It's not easy being a fake newsman in 2010: reality keeps stealing your best material. Take, for example, the argument that Campbell's new line of halal soups is a sign that Shari'a law is infiltrating the U.S. Funny, except that it's an actual argument, made by real-life political bloggers, including the group Tea Party Nation in early October. On the Oct. 11 Colbert Report, faux pundit Stephen Colbert ran with the idea of hostile Muslim food: "Is it any coincidence that bananas are crescent shaped?"
Now that's parody. But just barely. So it may be out of self-preservation that Colbert and fellow comedian Jon Stewart are heading to Washington with a message about our overheated national dialogue: It may be Tea Party time, America but would you consider switching to decaf?
On Oct. 30, Stewart and Colbert plan to turn their Comedy Central fake-news programs, The Daily Show and The Colbert Report, into a happening on the Mall: the Rally to Restore Sanity. (The original plan was to have Colbert hold a counterrally, the March to Keep Fear Alive. That's been folded into Stewart's event, now unofficially dubbed the Rally to Restore Sanity and/or Fear.)
The thesis, as Stewart explained it on the air, is that the national conversation has become dominated by the loudest, craziest 15% to 20% of Americans the Koran burners, the flag burners, the truthers, the birthers, the town-hall screamers, the folks who compare opponents to Hitler or the Taliban and that they're rewarded with attention from journalists and politicians who should know better. (Of course, they're also rewarded with attention from Stewart and Colbert, who owe their careers to skewering such craziness and meta-criticizing how other media cover it.) The day before Halloween, Stewart declared, is for "not so much the Silent Majority as the Busy Majority," people "who think shouting is annoying, counterproductive and terrible for your throat."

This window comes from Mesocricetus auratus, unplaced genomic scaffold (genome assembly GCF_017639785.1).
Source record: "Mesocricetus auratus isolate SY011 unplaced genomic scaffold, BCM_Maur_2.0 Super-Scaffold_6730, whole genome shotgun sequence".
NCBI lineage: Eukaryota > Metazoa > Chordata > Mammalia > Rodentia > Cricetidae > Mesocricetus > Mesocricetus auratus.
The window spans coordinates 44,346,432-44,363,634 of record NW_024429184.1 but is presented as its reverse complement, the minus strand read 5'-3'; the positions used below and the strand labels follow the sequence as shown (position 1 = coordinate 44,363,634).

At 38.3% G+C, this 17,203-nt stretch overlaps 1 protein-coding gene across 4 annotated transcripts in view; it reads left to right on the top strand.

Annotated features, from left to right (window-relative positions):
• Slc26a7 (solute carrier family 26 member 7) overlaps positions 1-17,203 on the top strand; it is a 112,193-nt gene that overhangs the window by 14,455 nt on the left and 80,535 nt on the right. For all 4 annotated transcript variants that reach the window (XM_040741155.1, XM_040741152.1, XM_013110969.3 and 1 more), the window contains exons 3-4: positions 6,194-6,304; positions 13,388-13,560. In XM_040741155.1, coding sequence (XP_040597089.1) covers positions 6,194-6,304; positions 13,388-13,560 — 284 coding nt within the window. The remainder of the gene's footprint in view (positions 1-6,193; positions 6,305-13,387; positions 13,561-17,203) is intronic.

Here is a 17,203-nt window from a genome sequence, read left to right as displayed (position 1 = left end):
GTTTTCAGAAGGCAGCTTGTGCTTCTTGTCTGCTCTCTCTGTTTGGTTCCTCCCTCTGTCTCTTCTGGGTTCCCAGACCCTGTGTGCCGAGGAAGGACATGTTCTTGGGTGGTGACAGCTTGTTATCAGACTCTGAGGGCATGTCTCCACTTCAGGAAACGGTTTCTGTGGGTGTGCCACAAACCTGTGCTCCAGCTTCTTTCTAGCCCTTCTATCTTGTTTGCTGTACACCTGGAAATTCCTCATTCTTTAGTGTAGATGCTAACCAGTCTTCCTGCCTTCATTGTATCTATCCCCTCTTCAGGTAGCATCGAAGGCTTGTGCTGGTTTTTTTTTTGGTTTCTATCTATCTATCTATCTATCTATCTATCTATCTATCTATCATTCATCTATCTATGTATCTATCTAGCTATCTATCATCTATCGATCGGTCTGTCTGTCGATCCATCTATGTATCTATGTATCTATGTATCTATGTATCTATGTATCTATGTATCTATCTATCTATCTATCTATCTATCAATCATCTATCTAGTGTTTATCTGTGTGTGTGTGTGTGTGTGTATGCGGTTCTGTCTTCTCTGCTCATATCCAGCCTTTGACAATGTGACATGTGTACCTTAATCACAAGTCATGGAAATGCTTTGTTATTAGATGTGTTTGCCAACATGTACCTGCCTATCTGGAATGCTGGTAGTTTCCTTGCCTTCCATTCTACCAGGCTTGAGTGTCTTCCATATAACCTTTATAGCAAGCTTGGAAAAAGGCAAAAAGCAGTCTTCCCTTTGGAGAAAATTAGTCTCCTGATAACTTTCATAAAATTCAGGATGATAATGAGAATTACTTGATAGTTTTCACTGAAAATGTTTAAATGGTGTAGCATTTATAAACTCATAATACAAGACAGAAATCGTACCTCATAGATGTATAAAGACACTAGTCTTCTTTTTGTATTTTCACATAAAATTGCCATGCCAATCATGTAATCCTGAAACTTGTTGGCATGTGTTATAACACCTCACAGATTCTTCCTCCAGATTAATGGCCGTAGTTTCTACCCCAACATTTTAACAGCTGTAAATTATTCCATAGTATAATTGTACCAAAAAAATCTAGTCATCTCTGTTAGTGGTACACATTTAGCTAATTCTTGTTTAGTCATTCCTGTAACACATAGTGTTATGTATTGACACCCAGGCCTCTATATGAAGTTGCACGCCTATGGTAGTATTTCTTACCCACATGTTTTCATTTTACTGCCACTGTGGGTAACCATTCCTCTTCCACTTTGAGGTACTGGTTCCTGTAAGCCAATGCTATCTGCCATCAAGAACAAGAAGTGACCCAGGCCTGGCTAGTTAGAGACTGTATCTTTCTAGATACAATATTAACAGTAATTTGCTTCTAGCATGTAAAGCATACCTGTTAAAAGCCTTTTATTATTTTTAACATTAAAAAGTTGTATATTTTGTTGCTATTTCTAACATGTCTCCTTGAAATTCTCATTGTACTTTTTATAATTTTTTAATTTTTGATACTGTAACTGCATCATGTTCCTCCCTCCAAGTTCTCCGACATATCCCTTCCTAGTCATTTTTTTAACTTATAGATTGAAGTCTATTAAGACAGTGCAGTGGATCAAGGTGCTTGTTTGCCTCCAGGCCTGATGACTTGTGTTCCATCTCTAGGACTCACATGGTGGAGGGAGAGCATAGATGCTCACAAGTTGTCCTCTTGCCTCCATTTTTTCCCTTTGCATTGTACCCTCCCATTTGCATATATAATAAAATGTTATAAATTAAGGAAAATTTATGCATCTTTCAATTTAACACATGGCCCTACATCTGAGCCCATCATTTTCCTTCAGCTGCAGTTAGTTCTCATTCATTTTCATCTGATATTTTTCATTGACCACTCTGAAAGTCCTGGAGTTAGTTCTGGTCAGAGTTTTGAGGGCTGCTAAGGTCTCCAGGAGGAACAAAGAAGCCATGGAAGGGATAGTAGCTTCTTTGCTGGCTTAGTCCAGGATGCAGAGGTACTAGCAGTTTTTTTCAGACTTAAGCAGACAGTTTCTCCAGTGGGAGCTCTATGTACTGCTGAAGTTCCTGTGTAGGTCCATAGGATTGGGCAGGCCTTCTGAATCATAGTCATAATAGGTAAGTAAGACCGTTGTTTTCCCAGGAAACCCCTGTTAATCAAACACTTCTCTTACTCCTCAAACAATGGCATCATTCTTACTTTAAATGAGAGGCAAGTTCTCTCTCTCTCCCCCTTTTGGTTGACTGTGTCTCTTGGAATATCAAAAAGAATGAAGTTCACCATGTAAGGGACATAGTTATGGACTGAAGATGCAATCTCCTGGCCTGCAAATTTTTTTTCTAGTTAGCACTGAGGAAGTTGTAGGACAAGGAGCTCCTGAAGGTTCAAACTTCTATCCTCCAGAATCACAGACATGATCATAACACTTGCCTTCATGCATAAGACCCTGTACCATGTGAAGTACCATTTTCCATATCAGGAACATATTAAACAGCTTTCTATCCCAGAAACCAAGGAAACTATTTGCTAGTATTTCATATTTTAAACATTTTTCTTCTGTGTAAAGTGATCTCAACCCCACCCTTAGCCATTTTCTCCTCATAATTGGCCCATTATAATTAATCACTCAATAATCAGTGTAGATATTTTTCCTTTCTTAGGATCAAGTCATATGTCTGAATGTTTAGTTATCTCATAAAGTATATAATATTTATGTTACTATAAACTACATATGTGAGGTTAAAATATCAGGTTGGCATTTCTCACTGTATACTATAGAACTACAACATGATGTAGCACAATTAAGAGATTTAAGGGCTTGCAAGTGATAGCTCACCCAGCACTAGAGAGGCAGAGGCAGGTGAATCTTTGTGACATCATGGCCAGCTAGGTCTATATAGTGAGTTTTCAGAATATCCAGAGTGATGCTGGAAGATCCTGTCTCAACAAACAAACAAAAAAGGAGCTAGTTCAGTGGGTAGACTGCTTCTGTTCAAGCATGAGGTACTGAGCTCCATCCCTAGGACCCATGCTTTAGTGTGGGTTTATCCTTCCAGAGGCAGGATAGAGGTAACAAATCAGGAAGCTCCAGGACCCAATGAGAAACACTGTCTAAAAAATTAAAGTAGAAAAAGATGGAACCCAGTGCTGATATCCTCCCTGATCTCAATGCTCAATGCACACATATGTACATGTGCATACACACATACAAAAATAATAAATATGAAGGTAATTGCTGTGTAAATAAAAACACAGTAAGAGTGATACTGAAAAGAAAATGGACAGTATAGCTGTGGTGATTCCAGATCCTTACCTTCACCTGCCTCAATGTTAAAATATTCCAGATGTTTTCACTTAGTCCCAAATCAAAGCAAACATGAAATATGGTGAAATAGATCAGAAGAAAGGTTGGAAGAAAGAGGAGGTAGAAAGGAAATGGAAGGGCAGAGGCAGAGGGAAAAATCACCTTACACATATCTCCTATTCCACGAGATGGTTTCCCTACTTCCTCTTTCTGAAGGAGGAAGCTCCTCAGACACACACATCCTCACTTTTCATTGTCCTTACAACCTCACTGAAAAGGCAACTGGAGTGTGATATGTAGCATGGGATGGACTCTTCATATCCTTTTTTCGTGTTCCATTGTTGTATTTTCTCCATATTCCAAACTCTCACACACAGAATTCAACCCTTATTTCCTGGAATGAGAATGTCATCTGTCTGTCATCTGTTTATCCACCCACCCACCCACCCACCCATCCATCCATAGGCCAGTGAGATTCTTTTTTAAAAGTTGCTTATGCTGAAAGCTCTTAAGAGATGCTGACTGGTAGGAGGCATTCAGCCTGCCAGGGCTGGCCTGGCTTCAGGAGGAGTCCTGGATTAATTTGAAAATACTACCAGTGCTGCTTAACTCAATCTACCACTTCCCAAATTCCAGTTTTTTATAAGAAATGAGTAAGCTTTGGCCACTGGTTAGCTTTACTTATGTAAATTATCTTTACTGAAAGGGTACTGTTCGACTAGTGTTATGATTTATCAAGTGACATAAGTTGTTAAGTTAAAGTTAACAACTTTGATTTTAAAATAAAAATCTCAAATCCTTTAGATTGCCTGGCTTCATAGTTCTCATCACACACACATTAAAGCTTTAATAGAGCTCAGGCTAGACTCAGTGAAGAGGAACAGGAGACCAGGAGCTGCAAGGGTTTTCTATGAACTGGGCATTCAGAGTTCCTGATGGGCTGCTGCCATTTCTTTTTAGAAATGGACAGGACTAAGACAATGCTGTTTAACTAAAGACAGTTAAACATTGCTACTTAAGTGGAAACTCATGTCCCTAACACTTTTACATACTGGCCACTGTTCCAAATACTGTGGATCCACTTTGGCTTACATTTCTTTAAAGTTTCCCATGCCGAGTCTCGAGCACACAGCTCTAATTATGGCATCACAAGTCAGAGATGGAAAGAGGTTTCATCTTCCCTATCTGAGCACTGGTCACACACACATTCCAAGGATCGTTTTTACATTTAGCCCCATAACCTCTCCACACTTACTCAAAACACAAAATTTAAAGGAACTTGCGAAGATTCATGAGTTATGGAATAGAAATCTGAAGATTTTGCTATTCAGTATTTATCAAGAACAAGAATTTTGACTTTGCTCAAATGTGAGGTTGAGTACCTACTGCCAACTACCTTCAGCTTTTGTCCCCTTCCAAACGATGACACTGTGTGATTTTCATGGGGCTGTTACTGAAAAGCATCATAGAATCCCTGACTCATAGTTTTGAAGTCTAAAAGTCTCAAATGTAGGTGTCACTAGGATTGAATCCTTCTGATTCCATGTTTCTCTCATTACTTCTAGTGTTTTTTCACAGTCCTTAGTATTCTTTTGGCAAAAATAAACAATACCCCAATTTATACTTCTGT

In other words, two comedians are taking it upon themselves to say America is making itself look ridiculous. They're taking a risk in doing it. Idealism can be the death of funny, which is why, as Stewart himself has put it, comedians "don't lead a lot of marches." But the very attempt demonstrates that the cable comedy hosts have become the most relevant voices in late-night TV.
The Comical Is Political
For a while now, Stewart and Colbert have been bigger than the half hours that contain their shows. In 2004, Stewart went on the CNN shoutfest Crossfire and blasted it for "hurting America"; the network canceled the show a few months later. Stewart has demolished financial pundit Jim Cramer, done cruelly accurate imitations of Glenn Beck and appeared on The O'Reilly Factor to slam Fox News as a "cyclonic perpetual-emotion machine." In 2006, Colbert roasted President George W. Bush and the White House press corps to their faces, guerrilla theater style, at the White House Correspondents' Association dinner. In September he testified in character before a House subcommittee on immigration: "My great-grandfather did not travel across 4,000 miles of the Atlantic Ocean to see this country overrun by immigrants."
If Stewart and Colbert are moving further into the public arena, though, fair's fair: the public arena has been moving further into comedy. A pro-wrestling executive is running for the Senate in Connecticut. In Delaware, Republican Senate nominee Christine O'Donnell's campaign ad begins, "I'm not a witch." In West Virginia, Governor Joe Manchin, a Democrat running for the Senate, aired an ad in which he fires a bullet through a copy of the cap-and-trade bill.
That's the state of American political discourse in fall 2010. A popular governor decides to prove his suitability for national office by going out into a field and shooting a law. (Suddenly, Ronald Reagan's bear-in-the-woods ad seems much more subtle.) And why not? Clearly some political pro decided that Manchin needed to appeal to that 15% of people who, as Stewart might say, want their leaders to shoot first and study policy papers later.